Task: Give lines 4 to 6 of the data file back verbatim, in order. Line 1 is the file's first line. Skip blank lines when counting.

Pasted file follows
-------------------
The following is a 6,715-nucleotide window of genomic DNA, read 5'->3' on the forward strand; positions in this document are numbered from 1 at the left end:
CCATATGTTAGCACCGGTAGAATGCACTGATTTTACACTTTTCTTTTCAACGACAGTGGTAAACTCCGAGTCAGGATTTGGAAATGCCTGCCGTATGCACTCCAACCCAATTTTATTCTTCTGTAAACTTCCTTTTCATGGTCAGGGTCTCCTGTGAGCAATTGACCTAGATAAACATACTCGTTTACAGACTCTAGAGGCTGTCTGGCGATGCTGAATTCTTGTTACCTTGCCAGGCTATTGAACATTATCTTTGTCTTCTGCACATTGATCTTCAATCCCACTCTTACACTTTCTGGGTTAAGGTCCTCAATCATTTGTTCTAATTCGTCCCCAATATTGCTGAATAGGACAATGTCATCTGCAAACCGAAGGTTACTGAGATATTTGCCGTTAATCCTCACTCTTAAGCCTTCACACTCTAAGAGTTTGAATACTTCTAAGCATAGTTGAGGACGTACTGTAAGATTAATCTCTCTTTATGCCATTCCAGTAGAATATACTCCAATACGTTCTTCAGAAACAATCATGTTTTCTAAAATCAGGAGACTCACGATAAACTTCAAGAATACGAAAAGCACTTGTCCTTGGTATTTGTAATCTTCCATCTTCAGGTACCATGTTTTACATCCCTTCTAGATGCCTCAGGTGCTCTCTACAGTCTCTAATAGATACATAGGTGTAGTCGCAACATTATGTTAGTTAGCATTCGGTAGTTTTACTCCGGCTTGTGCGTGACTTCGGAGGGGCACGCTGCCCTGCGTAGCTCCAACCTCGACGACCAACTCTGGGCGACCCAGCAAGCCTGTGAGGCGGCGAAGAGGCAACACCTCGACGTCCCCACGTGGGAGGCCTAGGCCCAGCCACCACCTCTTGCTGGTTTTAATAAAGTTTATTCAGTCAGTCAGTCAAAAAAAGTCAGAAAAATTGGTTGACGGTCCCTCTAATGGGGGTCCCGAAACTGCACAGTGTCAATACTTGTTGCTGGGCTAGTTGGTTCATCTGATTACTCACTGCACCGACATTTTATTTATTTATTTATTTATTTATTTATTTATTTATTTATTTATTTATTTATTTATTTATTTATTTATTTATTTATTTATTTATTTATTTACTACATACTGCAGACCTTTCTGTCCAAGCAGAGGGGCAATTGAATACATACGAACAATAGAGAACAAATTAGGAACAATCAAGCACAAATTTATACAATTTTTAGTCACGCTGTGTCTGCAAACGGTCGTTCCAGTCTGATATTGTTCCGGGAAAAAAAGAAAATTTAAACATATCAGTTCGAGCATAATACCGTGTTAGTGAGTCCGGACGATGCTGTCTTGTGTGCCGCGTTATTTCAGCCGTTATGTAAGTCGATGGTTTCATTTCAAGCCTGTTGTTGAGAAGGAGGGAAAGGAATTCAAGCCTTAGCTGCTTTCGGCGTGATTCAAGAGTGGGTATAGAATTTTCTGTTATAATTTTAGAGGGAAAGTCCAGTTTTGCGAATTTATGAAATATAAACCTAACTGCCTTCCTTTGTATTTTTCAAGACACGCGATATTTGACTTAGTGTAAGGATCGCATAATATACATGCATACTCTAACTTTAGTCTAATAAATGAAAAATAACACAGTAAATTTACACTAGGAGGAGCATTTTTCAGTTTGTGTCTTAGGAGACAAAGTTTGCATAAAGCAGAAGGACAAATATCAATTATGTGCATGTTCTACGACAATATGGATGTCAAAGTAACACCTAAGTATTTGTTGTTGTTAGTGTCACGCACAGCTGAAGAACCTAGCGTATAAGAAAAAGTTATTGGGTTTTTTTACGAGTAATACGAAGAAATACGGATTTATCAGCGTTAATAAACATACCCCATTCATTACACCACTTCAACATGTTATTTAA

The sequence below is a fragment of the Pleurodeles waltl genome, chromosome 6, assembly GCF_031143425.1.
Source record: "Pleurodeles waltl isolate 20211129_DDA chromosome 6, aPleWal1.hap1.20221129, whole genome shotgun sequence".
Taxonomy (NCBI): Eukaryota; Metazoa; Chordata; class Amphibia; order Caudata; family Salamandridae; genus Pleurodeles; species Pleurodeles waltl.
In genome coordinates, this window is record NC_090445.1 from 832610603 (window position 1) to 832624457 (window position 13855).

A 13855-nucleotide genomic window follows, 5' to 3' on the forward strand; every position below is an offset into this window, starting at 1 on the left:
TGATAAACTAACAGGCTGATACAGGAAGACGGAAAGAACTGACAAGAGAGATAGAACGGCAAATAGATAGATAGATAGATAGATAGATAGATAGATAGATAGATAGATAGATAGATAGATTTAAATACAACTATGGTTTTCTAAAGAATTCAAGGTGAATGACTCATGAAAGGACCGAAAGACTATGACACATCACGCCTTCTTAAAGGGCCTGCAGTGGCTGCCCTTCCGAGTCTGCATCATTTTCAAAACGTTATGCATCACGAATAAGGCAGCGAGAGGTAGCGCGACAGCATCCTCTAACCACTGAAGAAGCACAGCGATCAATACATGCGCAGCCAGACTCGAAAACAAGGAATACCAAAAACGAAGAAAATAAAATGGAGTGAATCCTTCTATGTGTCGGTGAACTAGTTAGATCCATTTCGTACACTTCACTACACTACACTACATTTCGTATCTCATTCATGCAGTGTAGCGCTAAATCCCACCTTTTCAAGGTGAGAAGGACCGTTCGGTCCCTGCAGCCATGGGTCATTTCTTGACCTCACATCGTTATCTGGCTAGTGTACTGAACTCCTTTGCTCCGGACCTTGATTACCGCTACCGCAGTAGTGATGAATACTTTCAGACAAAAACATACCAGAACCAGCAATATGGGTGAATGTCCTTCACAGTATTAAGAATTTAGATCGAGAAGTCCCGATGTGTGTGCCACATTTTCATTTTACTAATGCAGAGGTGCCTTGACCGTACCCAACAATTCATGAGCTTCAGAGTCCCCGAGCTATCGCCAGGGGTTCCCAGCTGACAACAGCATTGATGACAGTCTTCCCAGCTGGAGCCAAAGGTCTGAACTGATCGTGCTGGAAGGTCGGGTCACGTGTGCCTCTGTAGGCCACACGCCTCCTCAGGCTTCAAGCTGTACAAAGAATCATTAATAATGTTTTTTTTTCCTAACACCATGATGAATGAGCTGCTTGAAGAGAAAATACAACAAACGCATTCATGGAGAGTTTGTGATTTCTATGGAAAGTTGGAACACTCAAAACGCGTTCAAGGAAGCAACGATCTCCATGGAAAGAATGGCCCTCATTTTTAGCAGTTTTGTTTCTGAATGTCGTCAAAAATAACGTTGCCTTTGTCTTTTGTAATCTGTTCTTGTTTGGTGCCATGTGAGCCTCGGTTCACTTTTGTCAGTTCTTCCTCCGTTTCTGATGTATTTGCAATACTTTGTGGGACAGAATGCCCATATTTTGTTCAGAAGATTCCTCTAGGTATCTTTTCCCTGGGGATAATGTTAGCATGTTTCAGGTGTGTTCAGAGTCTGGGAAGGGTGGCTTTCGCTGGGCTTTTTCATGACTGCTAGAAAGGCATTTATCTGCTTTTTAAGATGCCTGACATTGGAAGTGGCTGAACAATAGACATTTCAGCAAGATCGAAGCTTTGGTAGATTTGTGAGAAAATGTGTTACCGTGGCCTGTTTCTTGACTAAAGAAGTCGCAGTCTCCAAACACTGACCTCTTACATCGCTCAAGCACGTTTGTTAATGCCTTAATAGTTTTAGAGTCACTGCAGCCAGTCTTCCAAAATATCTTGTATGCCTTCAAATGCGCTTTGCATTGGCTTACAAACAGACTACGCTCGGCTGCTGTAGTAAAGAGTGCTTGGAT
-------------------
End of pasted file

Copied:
Source record: "Pleurodeles waltl isolate 20211129_DDA chromosome 6, aPleWal1.hap1.20221129, whole genome shotgun sequence".
Taxonomy (NCBI): Eukaryota; Metazoa; Chordata; class Amphibia; order Caudata; family Salamandridae; genus Pleurodeles; species Pleurodeles waltl.
In genome coordinates, this window is record NC_090445.1 from 832610603 (window position 1) to 832624457 (window position 13855).